This Article starts in Part I by describing the system of private international law and the role of comity and reciprocity within it. It is this comity and reciprocity that the courts' procedural parochialism is said to undermine. Part II identifies the parochial critique as a unifying theme in the literature on transnational litigation in U.S. courts but questions the critique's incomplete causal story. Part III sets out the primary theoretical contribution of this Article: how the interaction between judicial constraints and the complex context of transnational litigation can encourage the evolution of parochial doctrines. Part IV maps the theoretical argument onto district courts' experience with four doctrines of transnational procedure. Part V moves from the descriptive to the prescriptive, generalizing from the doctrinal examples to identify decisionmaking structures that may prevent, or at least minimize, aggregated parochialism. The solution is not to remove all judicial discretion, as discretion allows judges to be sensitive in individual cases to fairness, efficiency, and equity. (26) Rather, greater use of presumptions and sequential decisionmaking can channel judicial discretion to the marginal cases where it provides the most value, without those marginal cases overtaking--and distorting--the doctrine as a whole.
The System of Private International Law
The parochial critique, as defined in the next Part, is characterized by a concern that federal courts' parochial orientation is disrupting the reciprocity on which private international law depends. The need for reciprocity is integral to international trade, which requires systems for resolving cross- border disputes. (27) The rules of private international law, as they coalesced in the late nineteenth century, have grown into one such system that is based in domestic courts and managed through principles of international comity. (28)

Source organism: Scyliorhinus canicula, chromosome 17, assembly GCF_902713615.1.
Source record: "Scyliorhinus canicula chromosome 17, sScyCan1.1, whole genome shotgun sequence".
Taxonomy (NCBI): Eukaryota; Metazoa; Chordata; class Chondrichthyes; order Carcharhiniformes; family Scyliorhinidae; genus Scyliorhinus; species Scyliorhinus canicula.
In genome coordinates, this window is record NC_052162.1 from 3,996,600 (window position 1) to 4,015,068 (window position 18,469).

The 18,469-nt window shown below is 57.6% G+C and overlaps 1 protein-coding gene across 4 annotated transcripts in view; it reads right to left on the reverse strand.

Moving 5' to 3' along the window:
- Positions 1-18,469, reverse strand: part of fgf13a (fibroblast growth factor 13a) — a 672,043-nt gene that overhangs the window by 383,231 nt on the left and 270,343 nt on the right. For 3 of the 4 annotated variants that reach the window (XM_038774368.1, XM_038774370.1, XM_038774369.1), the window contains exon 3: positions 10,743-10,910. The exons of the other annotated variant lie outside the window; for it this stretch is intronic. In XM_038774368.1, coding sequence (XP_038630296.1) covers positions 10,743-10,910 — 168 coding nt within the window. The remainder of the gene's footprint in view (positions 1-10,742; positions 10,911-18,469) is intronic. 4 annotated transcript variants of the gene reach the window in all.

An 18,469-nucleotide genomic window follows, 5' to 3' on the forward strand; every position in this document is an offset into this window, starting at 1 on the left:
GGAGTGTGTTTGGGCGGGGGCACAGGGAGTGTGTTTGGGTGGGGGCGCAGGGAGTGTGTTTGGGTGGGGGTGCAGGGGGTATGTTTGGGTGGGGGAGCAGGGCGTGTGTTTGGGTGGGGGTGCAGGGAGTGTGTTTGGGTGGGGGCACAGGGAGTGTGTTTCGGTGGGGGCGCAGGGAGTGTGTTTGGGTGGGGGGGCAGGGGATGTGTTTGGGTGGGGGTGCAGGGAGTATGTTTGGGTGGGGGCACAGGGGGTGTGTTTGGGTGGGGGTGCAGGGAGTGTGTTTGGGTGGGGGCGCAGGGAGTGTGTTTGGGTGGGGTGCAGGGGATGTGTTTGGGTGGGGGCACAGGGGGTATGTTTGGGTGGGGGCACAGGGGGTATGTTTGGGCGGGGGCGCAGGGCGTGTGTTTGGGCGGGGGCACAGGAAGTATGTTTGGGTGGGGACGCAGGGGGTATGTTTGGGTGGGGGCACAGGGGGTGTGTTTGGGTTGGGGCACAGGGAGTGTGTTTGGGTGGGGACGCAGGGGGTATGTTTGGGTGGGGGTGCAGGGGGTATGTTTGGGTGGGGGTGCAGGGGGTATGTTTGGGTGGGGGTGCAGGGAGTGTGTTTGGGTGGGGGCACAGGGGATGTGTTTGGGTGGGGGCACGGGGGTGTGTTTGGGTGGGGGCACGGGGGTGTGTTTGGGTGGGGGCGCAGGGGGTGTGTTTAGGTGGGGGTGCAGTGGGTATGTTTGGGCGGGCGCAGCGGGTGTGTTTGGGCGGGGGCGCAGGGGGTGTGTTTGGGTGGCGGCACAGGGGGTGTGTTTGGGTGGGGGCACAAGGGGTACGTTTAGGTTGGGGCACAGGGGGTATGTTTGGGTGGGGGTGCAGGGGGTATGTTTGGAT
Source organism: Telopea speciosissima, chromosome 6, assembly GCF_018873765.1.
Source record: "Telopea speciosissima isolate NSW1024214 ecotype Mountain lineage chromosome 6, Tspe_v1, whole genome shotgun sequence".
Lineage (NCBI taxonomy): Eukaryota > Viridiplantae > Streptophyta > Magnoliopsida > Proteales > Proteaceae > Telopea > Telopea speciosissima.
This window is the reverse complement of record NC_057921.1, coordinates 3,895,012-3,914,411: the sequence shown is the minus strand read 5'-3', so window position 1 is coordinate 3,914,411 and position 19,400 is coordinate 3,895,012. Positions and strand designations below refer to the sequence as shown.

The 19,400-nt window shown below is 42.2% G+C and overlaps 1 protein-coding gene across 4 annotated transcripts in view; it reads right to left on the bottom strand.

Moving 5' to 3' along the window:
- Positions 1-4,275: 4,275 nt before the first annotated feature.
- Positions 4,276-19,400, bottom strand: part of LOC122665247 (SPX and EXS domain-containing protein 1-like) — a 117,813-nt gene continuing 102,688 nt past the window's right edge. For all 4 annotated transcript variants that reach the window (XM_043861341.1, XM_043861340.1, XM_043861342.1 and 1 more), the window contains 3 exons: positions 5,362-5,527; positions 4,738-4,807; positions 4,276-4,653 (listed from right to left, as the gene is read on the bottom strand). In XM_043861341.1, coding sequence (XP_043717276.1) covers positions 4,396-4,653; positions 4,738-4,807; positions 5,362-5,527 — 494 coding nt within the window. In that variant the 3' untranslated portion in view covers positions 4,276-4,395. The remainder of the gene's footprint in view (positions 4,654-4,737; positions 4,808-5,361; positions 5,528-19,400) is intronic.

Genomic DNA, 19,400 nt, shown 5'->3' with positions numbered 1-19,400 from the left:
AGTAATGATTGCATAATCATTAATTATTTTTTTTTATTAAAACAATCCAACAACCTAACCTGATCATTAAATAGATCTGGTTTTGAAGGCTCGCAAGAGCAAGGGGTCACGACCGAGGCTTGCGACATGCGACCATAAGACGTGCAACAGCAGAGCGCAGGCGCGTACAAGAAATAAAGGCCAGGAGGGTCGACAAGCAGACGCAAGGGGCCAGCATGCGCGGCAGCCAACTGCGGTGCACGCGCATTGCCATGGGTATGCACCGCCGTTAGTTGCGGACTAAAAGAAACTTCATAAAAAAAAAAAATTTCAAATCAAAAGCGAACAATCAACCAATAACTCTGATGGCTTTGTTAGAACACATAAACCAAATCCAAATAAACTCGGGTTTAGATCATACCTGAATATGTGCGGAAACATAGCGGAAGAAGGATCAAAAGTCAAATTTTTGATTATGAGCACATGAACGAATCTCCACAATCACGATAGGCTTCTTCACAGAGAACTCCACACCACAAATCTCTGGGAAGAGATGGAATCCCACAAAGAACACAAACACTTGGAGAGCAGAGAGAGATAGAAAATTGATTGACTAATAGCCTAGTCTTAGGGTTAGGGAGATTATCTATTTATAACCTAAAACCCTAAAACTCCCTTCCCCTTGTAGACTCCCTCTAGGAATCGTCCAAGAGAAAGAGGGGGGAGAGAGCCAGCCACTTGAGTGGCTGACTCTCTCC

"Comity" is a notoriously slippery term, taking on different meanings in different contexts. (29) This Article understands comity to mean the accommodation of other countries' jurisdictional interests in return for reciprocal treatment over the long run. (30) Especially since the communication and transportation revolutions in the late nineteenth century, (31) multiple countries may have an interest in adjudicating a given dispute, whether based on the location of the relevant conduct, the nationality of the parties, or some other nexus. (32) This is both good and bad from a governance perspective. Overlapping pools of jurisdiction reduce the risk of unintended regulatory gaps. But they increase the risk of conflict between nation-states, as well as uncertainty for private parties as to which rules will govern (and which courts will do the governing). Overreaching by one state can, in turn, prompt the unaccommodated state to retaliate, in particular by refusing to accommodate the overreaching state's interests in future cases. (33) This general concern for reciprocity encourages states and their courts to exercise some restraint in displacing foreign law in transnational...